'No Court can enforce as valid that which competent enactments have declared shall not be valid nor is obedience to such an enactment, a thing from which a Court can be dispensed by consent of parties or by failure to plead or to argue a point at the outset. ..... The enactment is prohibitory. It is not confined to affording a party protection of which he may avail himself or not as he pleases.'
The above cited Privy Council's case was subsequently followed by the Nagpur High Court in Mohanlal Jagannath v. Kashiram Gokul, AIR 1950 Nag 71 wherein it was observed that no Court can perpetrate an illegality once the necessary facts have come to its notice. The following observations of Lindley, L. J., in Scott v. Brown. Doering Mc Nab and Co., (1892) 2 QB 724 (728) were emoted with approval:
'It matters not whether the defendant has pleaded the illegality or whether he has not. If the evidence adduced by the plaintiff proves the illegality, the Court ought not to assist him.'
As already pointed out, the evidence produced on behalf of the plaintiff goes to show that the names of some of the partners of the plaintiff-firm have not been shown in the Register of Firms as partners and as such the suit was clearly barred under Section 69(2) of the Partnership Act.
That apart, in the present case, a plea was raised by the defendant that the suit was barred under Section 69(2) of the Partnership Act. In para No. 15 of the amended written statement, the defendant pleaded that the plaintiff-firm was not duly registered and that the persons who had appointed Tolaram to be the Aam-mukhtiar were not the partners, meaning thereby that they have not been shown as partners in the Register of Firms. On the above allegations, an issue was framed whether the plaintiff-firm was duly registered one and the suit was maintainable. The point was argued before the learned Civil Judge who gave a finding adverse to the plaintiff. Before me, the point was argued and an opportunity was given to the plaintiff to clarify under what circumstances the names of some of the partners have not been shown in the Register of Firms, but the plaintiff did not make any attempt to point out the reasons for non-mentioning the names of the partners in the Register of Firms. In the circumstances, it is not the case where no plea has been raised by the defendant or that where the plaintiff was taken by surprise so as to cause prejudice to him. In my opinion, the learned Civil Judge rightly held that the suit was barred under Section 69(2) of the Partnership Act.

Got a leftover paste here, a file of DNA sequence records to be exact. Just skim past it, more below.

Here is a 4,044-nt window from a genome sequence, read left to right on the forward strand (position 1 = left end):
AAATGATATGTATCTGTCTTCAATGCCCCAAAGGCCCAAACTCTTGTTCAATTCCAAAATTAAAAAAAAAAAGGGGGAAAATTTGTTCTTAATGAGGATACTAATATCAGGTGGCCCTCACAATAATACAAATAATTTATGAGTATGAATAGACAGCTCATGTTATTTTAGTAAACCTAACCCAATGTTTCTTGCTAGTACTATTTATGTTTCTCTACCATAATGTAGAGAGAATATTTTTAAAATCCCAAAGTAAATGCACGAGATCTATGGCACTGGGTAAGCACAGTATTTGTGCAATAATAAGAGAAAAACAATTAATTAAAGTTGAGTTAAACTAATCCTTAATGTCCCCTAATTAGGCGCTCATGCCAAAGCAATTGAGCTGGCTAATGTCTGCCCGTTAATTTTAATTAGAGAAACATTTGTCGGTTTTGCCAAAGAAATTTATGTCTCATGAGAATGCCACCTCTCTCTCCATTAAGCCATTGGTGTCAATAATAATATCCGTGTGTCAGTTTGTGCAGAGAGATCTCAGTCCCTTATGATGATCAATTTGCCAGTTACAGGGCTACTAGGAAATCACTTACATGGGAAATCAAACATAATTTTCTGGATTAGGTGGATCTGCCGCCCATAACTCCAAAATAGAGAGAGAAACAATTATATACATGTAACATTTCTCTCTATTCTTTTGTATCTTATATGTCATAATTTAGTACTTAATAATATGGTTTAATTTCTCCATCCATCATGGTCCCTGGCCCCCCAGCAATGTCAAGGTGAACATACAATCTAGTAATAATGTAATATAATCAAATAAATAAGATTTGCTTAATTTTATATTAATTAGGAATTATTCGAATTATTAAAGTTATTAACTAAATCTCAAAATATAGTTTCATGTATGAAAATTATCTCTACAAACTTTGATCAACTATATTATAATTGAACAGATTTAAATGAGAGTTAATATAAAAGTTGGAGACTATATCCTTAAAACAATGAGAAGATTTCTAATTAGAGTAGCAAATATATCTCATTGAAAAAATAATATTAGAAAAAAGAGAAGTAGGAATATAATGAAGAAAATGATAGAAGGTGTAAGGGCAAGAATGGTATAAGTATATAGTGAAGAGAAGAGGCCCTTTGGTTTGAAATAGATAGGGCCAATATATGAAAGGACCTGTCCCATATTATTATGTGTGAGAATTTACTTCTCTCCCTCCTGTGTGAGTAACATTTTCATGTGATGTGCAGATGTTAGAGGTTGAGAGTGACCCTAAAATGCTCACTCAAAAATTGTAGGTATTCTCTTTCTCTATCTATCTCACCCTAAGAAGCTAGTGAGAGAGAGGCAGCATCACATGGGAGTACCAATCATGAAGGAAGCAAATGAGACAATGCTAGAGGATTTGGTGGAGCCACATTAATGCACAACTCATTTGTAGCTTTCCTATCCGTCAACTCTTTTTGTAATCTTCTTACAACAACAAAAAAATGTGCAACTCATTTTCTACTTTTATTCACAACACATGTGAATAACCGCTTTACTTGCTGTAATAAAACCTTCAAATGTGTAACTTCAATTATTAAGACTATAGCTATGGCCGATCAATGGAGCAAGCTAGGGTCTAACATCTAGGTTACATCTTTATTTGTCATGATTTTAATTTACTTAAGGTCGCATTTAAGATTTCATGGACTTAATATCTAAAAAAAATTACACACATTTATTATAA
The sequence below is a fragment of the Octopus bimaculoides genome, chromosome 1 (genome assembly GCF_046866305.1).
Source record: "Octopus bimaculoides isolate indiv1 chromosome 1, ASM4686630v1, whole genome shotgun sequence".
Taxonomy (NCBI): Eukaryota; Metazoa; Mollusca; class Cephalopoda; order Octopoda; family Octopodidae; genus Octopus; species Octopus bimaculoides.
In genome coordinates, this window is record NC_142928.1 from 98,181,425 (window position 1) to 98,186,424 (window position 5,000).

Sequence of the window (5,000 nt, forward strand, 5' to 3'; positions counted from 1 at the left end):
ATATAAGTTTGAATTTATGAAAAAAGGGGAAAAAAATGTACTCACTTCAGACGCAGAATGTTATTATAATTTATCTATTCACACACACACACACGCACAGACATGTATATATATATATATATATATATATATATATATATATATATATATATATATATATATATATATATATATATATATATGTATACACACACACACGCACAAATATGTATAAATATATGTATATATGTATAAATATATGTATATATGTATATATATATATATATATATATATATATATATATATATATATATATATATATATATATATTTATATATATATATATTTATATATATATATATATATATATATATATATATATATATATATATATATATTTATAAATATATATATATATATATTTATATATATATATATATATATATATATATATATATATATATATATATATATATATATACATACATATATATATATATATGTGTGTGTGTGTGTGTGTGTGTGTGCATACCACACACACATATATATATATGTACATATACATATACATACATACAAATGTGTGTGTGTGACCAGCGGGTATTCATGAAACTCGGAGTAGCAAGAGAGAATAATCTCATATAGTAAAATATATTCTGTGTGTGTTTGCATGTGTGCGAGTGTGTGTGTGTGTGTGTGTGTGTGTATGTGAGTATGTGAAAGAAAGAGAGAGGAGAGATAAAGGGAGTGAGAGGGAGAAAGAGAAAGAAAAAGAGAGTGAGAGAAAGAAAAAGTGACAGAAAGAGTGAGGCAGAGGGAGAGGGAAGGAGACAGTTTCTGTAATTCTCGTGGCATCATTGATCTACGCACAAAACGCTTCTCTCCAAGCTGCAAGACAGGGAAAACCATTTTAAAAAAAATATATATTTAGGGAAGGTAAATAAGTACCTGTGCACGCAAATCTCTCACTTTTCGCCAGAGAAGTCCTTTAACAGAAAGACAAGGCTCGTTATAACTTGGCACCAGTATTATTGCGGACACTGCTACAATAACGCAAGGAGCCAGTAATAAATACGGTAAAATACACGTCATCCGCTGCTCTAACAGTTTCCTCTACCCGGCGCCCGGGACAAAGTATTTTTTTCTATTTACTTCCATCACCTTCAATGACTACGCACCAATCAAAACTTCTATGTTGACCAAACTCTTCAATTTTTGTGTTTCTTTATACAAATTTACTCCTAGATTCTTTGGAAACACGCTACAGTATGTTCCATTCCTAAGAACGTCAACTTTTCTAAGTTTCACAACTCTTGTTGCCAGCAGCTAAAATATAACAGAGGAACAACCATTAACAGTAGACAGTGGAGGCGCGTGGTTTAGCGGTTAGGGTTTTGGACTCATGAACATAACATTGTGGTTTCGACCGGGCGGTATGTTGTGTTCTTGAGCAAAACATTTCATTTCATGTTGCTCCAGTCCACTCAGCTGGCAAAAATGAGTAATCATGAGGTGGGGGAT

9. It is contended that the trial Court committed error in allowing the amendment of the written statement. I find no substance in the above contention. A defendant can be allowed to amend his written statement to enable him to raise an additional ground of defence even, if he failed to raise that ground in the first instance, if the additional ground is not inconsistent with the original case set up by him in the written statement and arises out of the case put forward by the plaintiff.
10. In the result, the appeal fails and it is dismissed.
11. Having regard to the circumstances of the case, the parties are left to bear their own costs in this appeal.